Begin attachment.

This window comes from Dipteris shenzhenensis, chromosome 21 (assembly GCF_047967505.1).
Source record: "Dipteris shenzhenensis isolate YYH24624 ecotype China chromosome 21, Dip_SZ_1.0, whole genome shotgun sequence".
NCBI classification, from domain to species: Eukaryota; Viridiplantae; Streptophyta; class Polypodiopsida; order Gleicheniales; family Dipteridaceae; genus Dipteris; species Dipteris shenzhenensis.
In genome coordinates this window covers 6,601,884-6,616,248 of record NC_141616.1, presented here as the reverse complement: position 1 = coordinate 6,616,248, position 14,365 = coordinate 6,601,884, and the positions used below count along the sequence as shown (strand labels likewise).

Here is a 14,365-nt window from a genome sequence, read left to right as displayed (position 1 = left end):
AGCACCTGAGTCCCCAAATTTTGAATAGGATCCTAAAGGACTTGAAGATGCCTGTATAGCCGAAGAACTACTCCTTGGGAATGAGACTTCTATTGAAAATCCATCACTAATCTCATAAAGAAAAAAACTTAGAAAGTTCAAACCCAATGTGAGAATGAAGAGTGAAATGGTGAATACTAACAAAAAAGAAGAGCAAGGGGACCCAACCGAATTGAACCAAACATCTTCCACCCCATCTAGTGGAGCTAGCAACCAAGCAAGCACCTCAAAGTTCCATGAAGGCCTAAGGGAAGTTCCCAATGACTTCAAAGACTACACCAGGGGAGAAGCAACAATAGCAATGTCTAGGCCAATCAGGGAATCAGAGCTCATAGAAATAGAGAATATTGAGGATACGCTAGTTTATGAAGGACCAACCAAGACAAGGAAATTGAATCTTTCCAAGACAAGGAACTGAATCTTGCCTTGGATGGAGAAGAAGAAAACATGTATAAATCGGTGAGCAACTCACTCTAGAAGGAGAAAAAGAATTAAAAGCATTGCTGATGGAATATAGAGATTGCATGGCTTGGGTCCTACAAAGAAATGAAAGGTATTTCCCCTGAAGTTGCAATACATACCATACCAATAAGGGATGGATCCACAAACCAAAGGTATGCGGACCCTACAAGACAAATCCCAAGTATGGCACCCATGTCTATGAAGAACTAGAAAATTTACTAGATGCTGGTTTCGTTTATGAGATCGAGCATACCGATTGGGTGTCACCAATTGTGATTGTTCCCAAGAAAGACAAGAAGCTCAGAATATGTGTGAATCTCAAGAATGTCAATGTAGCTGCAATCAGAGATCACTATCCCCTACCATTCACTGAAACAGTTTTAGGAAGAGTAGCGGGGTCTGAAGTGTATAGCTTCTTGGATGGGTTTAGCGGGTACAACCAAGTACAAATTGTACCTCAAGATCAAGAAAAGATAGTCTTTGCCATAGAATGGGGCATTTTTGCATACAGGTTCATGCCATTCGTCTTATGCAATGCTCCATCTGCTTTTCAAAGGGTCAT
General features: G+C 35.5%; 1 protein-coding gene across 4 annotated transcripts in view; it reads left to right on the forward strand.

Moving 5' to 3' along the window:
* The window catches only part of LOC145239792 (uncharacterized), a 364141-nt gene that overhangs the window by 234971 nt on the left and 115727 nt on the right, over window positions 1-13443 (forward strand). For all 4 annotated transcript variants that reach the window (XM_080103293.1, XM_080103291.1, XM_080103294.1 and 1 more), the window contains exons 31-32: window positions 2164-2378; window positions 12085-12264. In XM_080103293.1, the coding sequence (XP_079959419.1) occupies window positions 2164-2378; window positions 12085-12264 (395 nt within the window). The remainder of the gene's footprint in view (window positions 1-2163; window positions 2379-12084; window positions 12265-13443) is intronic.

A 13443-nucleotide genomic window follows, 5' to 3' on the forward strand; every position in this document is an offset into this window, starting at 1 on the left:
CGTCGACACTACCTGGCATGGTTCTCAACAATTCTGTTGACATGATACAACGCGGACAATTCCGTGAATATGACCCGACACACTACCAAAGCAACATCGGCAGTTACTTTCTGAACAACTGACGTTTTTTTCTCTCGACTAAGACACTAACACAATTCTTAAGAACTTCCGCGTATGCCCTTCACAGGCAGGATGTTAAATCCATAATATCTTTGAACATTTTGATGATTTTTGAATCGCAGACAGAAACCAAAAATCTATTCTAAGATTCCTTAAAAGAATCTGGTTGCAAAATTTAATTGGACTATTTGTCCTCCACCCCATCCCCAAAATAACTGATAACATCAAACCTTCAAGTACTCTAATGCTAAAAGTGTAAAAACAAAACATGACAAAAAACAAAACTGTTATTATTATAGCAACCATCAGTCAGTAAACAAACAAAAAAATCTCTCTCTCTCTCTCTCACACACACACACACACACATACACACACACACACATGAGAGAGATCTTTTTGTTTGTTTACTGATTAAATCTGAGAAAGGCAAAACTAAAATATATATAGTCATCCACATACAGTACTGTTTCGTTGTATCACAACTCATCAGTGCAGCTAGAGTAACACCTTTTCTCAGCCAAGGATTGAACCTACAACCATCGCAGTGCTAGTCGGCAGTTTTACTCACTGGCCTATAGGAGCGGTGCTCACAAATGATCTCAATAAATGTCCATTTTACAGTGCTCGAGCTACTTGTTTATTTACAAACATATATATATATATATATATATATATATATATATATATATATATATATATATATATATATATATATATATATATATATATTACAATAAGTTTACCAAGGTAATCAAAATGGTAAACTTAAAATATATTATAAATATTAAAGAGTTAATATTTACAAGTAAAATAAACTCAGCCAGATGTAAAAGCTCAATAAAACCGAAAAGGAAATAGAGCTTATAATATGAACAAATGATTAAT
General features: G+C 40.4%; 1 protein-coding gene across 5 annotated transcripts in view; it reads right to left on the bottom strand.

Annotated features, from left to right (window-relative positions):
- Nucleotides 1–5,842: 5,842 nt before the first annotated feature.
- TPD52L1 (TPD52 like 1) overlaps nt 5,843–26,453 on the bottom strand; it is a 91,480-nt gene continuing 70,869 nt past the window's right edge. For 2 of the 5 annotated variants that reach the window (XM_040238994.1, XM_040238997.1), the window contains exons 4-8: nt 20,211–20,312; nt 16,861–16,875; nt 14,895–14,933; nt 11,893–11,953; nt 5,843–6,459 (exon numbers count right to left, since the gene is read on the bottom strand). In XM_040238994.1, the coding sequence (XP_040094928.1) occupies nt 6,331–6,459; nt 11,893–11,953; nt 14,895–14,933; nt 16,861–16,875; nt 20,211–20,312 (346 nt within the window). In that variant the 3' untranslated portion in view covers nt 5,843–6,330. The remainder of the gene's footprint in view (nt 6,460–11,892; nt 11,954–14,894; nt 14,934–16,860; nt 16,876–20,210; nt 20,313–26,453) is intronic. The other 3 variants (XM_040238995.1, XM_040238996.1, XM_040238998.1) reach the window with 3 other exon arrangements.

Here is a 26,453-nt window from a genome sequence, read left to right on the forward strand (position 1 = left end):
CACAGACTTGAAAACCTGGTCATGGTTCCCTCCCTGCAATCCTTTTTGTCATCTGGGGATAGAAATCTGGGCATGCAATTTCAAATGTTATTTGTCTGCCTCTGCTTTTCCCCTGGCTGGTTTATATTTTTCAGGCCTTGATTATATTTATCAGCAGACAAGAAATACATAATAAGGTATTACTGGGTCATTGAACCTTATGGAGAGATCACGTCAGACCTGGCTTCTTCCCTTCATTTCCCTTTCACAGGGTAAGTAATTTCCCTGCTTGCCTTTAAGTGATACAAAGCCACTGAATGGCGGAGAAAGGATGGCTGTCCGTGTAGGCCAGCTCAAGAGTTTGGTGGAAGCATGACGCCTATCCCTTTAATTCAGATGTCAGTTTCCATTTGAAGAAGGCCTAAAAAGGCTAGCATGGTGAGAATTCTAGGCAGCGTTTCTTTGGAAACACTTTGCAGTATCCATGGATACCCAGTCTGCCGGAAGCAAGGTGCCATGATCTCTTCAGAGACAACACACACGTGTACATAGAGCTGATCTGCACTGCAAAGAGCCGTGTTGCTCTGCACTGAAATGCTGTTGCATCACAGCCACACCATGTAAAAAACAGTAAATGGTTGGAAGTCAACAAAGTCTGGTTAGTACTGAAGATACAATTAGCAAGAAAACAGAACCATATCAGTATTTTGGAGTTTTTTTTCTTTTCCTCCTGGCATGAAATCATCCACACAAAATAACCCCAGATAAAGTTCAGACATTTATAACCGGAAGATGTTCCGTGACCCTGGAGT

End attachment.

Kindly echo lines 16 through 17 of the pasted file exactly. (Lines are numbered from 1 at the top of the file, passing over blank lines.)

Here is a 26,453-nt window from a genome sequence, read left to right on the forward strand (position 1 = left end):
CACAGACTTGAAAACCTGGTCATGGTTCCCTCCCTGCAATCCTTTTTGTCATCTGGGGATAGAAATCTGGGCATGCAATTTCAAATGTTATTTGTCTGCCTCTGCTTTTCCCCTGGCTGGTTTATATTTTTCAGGCCTTGATTATATTTATCAGCAGACAAGAAATACATAATAAGGTATTACTGGGTCATTGAACCTTATGGAGAGATCACGTCAGACCTGGCTTCTTCCCTTCATTTCCCTTTCACAGGGTAAGTAATTTCCCTGCTTGCCTTTAAGTGATACAAAGCCACTGAATGGCGGAGAAAGGATGGCTGTCCGTGTAGGCCAGCTCAAGAGTTTGGTGGAAGCATGACGCCTATCCCTTTAATTCAGATGTCAGTTTCCATTTGAAGAAGGCCTAAAAAGGCTAGCATGGTGAGAATTCTAGGCAGCGTTTCTTTGGAAACACTTTGCAGTATCCATGGATACCCAGTCTGCCGGAAGCAAGGTGCCATGATCTCTTCAGAGACAACACACACGTGTACATAGAGCTGATCTGCACTGCAAAGAGCCGTGTTGCTCTGCACTGAAATGCTGTTGCATCACAGCCACACCATGTAAAAAACAGTAAATGGTTGGAAGTCAACAAAGTCTGGTTAGTACTGAAGATACAATTAGCAAGAAAACAGAACCATATCAGTATTTTGGAGTTTTTTTTCTTTTCCTCCTGGCATGAAATCATCCACACAAAATAACCCCAGATAAAGTTCAGACATTTATAACCGGAAGATGTTCCGTGACCCTGGAGT